When a child is in panic or high anxiety, you feel responsible for soothing them and convincing them they are safe. When your attempts don’t work, your own emotions build in response. But we all experience stress and strong emotions. None of us can be told not to feel a certain way. In fact, think of the last time your spouse told you all the reasons you shouldn’t be angry. Did your anger leave when you heard their reasons? Of course not!! What helps? When your spouse hears you out and listens. See we all have to learn to listen to our emotions and know what we need. So let’s see this as an opportunity to teach our kids.

We all experience stress and strong emotions. Click To Tweet

Let’s redefine your job in your child’s anxious/panicked moment. Your job is not to convince your child not to feel fear. Your job is:

Parenting Anxious KidsBe with them through it

Model calm

Equip them with tools to calm themselves helping them learn that they are their own safe place

  1. Be there for them. No matter what causes the anxiety for your child, your relationship can increase or decrease their experience. Ask yourself these questions:
    • Can I stay calm?
    • Am I reacting or responding?
    • Am I trying to really understand their world and experience?
    • Am I contributing to the stress and anxiety?
  1. Teach them calming Tools. There are so many tools for dealing with anxiety. Become an expert in as many of these tools as possible. If you need outside help, find a good counselor that works specifically with the age of your child and specializes in anxiety.
    • Accept the Anxiety. This is key for both you and them. Don’t avoid it but accept it, welcome it, and number it based on how intense it feels. (1-10)
    • Teach them to take deep, slow breaths. 4 seconds in, 4 seconds hold, 4 seconds out. Encourage them to breathe in blue for calm and breathe out red for anxiety. Maybe blow bubbles together,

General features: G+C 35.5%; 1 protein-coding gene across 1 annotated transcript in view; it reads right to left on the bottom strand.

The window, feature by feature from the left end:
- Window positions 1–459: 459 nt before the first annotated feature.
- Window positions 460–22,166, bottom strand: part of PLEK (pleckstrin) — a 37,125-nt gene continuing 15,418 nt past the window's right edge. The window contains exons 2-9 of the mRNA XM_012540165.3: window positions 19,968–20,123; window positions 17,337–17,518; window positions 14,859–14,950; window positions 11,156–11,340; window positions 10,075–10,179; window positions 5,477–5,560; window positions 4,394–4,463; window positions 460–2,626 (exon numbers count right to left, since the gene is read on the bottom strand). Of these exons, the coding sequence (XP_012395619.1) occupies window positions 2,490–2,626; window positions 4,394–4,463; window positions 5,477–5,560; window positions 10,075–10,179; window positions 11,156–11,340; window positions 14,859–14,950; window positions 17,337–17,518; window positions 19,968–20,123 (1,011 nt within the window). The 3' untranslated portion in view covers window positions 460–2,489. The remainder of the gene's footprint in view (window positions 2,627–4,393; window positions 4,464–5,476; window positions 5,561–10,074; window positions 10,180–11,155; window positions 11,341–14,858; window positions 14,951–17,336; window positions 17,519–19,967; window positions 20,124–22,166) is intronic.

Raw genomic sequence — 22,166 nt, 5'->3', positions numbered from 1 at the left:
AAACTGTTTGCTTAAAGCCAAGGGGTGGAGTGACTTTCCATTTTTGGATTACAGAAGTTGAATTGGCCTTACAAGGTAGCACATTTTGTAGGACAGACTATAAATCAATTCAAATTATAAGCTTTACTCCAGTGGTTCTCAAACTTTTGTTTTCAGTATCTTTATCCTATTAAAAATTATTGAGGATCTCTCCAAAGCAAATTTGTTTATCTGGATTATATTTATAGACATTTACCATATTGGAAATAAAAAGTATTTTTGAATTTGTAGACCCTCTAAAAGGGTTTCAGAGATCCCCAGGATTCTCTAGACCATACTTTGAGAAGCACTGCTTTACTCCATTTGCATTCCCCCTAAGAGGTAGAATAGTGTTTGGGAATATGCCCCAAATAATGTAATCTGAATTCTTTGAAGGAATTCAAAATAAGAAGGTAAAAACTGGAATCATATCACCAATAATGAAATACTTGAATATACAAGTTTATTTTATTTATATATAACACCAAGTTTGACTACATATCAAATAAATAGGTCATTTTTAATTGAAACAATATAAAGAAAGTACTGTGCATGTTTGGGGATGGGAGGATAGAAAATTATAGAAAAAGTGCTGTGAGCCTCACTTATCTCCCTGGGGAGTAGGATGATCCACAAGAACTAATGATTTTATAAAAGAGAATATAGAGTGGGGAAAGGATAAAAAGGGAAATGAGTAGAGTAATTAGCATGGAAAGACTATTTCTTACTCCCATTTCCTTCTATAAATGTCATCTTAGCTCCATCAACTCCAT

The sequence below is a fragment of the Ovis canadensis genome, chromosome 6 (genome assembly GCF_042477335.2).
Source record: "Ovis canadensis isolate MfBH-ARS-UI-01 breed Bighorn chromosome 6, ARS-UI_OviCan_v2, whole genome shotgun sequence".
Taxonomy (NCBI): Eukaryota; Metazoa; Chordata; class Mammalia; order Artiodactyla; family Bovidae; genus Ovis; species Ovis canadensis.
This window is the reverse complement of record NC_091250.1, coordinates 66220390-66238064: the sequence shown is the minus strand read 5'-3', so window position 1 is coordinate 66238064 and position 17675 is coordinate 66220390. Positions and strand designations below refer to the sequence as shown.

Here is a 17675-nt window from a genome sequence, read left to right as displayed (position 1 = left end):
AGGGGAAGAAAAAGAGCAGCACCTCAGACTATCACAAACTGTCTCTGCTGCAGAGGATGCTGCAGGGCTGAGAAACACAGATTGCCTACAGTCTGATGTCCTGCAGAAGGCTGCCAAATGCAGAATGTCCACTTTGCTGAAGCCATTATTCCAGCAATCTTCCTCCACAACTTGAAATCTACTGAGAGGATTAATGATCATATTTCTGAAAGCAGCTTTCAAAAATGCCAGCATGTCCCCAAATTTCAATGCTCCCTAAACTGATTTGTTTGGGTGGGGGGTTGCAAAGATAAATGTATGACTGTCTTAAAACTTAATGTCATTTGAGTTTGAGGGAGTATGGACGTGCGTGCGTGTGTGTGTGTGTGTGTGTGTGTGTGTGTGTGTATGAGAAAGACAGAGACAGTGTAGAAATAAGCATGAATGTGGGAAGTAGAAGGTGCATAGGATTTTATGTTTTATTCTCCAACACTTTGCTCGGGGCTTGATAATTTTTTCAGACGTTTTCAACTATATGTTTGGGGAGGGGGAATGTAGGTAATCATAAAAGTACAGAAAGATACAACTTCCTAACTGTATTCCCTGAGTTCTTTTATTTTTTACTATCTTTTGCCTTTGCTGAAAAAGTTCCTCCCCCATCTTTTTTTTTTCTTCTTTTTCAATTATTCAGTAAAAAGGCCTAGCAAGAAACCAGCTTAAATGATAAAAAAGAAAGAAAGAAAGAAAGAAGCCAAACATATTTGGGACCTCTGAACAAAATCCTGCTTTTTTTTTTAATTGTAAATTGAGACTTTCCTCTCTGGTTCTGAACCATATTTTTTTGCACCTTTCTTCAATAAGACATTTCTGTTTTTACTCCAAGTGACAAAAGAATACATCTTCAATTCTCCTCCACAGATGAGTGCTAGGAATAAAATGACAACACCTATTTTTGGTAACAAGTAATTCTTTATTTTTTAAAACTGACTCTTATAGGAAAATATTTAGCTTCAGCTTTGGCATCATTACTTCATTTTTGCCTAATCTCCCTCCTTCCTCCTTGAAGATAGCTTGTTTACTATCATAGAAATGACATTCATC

• Observe the Room. Have them observe the room with their senses. 5 things they see, 4 things they hear, 3 things they touch, 2 things they smell, 1 thing they taste.
    • Grounding Object. Pick out an object they can hold when they feel anxious. For my son it was a necklace with a shield.
    • Imagine a Safe Place. Help them visualize a safe place. Let their imagination run free and encourage them to draw that safe place.
    • Safety Motto. Come up with a safe phrase they can repeat when they feel unsafe. I am safe. I am ok. I am safe.
  2. Watch their anxiety number come down as they use these tools. Have them give you their number regularly throughout the episode.
  3. Praise their ability to bring the number down and point out their bravery in the face of fear. Give them an opportunity to reflect on how it felt to bring their number down.
  4. Consider the stress in their life. Today’s kids and teens are over scheduled and stressed. This can increase anxiety. We all need time to recharge. Are your kids learning to the value of down time? Are their schedules healthy and reasonable?
  5. Consider the message you send them. So many kids and teens with anxiety are perfectionist pleasers seeking to gain your approval and love. This is often a subtle message communicated by how you communicate with them. Do you only praise them for their performance? Do you have a lot of rules and expectations? Are rules bigger in your house than relationships? Do you frequently point out how they could improve? If so you may be unintentionally communicating, I only love you if___________. Instead, spend time encouraging your child’s deeper qualities…their hard work, compassion, care, bravery etc. Give them freedom to fail, struggle, and have weaknesses. Go here to read more about dealing with your own reactions and exceptions.